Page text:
Until yesterday, I might have been worried that they'd fight over a computer to sync. But, come Fall, not only will that be unnecessary, but -- with the addition of a Bluetooth keyboard and the Apple TV -- each practically becomes its OWN computer, portable and home video and MP3 player (also capable of wirelessly streaming from my iTunes library), handheld game machine, gaming console, PDA, and videoconferencing device. To do it up right: $210 iTouch, $99 ATV, add a nice screen for less than $200, and a $69 Bluetooth keyboard. Effectively, the same price as purchasing each of them a desktop computer, but one that fits in their pockets. Even the Apple TV 2 is pocket-sized.

Fine! I take back what I said about the "budget option."


Police Search Cell Phones During Traffic Stops

ACLU seeks information on Michigan program that allows cops to download information from smart phones belonging to stopped motorists.

The Michigan State Police have a high-tech mobile forensics device that can be used to extract information from cell phones belonging to motorists stopped for minor traffic violations. The American Civil Liberties Union (ACLU) of Michigan last Wednesday demanded that state officials stop stonewalling freedom of information requests for information on the program.

ACLU learned that the police had acquired the cell phone scanning devices and in August 2008 filed an official request for records on the program, including logs of how the devices were used. The state police responded by saying they would provide the information only in return for a payment of $544,680. The ACLU found the charge outrageous.

"Law enforcement officers are known, on occasion, to encourage citizens to cooperate if they have nothing to hide," ACLU staff attorney Mark P. Fancher wrote. "No less should be expected of law enforcement, and the Michigan State Police should be willing to assuage concerns that these powerful extraction devices are being used illegally by honoring our requests for cooperation and disclosure."

A US Department of Justice test of the CelleBrite UFED used by Michigan police found the device could grab all of the photos and video off of an iPhone within one-and-a-half minutes. The device works with 3000 different phone models and can even defeat password protections.

"Complete extraction of existing, hidden, and deleted phone data, including call history, text messages, contacts, images, and geotags," a CelleBrite brochure explains regarding the device's capabilities. "The Physical Analyzer allows visualization of both existing and deleted locations on Google Earth. In addition, location information from GPS devices and image geotags can be mapped on Google Maps."

The ACLU is concerned that these powerful capabilities are being quietly used to bypass Fourth Amendment protections against unreasonable searches.

"With certain exceptions that do not apply here, a search cannot occur without a warrant in which a judicial officer determines that there is probable cause to believe that the search will yield evidence of criminal activity," Fancher wrote. "A device that allows immediate, surreptitious intrusion into private data creates enormous risks that troopers will ignore these requirements to the detriment of the constitutional rights of persons whose cell phones are searched."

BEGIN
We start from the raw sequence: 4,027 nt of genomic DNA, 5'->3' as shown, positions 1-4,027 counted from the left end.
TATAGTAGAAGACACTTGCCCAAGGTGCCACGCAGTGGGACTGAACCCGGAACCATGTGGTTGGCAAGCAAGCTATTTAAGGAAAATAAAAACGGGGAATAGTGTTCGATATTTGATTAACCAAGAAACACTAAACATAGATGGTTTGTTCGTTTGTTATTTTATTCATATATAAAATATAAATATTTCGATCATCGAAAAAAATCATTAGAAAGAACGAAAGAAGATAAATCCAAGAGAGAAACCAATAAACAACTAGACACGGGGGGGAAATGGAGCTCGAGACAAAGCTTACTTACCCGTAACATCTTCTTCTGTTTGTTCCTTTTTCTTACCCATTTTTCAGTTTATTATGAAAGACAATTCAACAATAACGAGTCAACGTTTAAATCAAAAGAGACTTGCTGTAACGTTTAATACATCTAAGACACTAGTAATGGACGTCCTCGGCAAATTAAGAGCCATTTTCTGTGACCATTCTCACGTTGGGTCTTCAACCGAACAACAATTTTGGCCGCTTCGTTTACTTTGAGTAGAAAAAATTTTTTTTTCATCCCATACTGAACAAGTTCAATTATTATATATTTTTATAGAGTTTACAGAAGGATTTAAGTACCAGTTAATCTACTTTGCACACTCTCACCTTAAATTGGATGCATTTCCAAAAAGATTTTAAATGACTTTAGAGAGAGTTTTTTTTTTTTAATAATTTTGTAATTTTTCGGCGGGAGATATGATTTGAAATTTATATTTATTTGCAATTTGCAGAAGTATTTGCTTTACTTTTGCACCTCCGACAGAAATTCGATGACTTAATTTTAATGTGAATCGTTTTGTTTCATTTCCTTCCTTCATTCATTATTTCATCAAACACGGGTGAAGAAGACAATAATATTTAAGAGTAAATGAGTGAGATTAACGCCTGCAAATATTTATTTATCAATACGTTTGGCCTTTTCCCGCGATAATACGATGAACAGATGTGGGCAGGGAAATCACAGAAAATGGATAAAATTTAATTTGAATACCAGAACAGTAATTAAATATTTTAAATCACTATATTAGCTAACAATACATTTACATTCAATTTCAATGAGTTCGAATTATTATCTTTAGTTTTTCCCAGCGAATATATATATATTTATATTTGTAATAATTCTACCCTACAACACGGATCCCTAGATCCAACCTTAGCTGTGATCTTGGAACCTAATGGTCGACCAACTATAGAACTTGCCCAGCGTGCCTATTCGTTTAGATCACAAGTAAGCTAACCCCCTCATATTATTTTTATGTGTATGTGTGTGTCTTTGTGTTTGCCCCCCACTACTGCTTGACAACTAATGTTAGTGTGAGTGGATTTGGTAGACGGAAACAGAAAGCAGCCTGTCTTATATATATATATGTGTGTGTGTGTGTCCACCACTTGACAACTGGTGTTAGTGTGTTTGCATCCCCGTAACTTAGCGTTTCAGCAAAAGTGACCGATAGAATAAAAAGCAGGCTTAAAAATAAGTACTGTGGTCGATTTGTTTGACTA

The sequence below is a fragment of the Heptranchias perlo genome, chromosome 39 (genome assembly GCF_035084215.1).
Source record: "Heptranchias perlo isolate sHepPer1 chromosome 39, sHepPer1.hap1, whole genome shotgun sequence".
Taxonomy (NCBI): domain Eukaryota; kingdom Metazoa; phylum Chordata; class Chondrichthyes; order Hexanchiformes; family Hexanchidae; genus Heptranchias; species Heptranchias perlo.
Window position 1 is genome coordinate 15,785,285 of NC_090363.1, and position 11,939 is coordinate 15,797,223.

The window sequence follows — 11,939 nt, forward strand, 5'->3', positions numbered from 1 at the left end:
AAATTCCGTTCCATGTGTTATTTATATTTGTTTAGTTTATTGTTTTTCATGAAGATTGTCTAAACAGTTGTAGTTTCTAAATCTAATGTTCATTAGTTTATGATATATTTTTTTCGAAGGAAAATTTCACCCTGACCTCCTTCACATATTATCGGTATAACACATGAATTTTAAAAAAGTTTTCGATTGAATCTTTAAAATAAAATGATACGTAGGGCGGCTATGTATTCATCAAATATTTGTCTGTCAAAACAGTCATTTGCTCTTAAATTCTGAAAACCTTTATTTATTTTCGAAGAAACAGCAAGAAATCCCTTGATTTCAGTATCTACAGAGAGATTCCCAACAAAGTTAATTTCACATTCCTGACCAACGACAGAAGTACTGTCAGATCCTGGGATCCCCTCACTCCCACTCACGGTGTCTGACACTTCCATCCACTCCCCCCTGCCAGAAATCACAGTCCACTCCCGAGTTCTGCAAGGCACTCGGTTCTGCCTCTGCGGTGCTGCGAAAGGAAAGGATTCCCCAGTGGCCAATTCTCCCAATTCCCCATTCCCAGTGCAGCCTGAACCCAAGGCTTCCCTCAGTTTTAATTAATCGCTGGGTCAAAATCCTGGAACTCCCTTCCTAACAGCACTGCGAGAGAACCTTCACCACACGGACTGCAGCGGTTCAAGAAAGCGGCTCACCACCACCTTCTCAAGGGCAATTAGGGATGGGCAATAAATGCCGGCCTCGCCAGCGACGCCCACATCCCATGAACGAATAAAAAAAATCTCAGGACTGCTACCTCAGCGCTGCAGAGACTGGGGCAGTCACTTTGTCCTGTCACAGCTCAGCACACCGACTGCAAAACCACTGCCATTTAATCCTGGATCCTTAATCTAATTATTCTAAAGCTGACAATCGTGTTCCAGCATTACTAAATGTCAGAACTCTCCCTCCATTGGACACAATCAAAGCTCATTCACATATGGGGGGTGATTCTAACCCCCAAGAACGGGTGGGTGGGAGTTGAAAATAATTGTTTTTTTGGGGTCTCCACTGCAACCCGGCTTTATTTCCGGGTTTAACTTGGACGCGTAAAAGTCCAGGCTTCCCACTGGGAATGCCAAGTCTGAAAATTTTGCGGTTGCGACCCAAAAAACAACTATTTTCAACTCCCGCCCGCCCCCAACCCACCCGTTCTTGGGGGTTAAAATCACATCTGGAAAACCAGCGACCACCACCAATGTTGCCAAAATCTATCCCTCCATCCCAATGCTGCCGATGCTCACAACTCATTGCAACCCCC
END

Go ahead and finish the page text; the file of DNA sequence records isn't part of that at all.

The national ACLU is currently suing the Department of Homeland Security for its policy of warrantless electronic searches of laptops and cell phones belonging to people entering the country who are not suspected of committing any crime.

Via http://www.thenewspaper.com/news/34/3458.asp


iConfess: Penance, There’s an App for That

I confess, though I consider myself a spiritual person, I'm not very religious. People born of a particular faith have all kinds of excuses for their lack of observance. But, usually, it just boils down to a matter of convenience. That's not my problem. I take my kids to religious school every week. I Facebook with a rabbi, a minister, a Jogye, a couple Hasidim, and members of an entire profession that most modern religions have determined to be Satan's disciples. I have plenty of opportunity, and ample reason, to pray and ask for forgiveness.

But, for those of you still searching for excuses, here's one less: If you happen to be Catholic, you no longer have to schlep your tuchas to the confessional. Now the "Jesus Phone" will bring the power of the confessional to the palm of your hand. What's more, this app not only received the coveted blessing of St. Jobs himself, but it even got the Pope's blessing for goodness sake. Which is impressive and shows great benevolence on the part of the church, considering that this app clearly duplicates existing ecclesiastical functionality.

I'm impressed that the Vatican is willing to embrace technology with open arms. Science, after all, is not their strong subject. The only question I have is, should one's iPhone become an item of evidence in a legal context, is it possible that this app will confess your sins to the police as well?


OT: The Arraignment

I would not believe this, had I not witnessed it with my own eyes. Of course, the caricatures have been changed to protect the confessed. In reality, no cartoon could do the actual characters justice. (Pardon the pun.) What it proves is that the right to remain silent is, perhaps, the greatest legal tool in the entire box.

Props to ToonDoo.com for building an online tool that even a right-brain can use.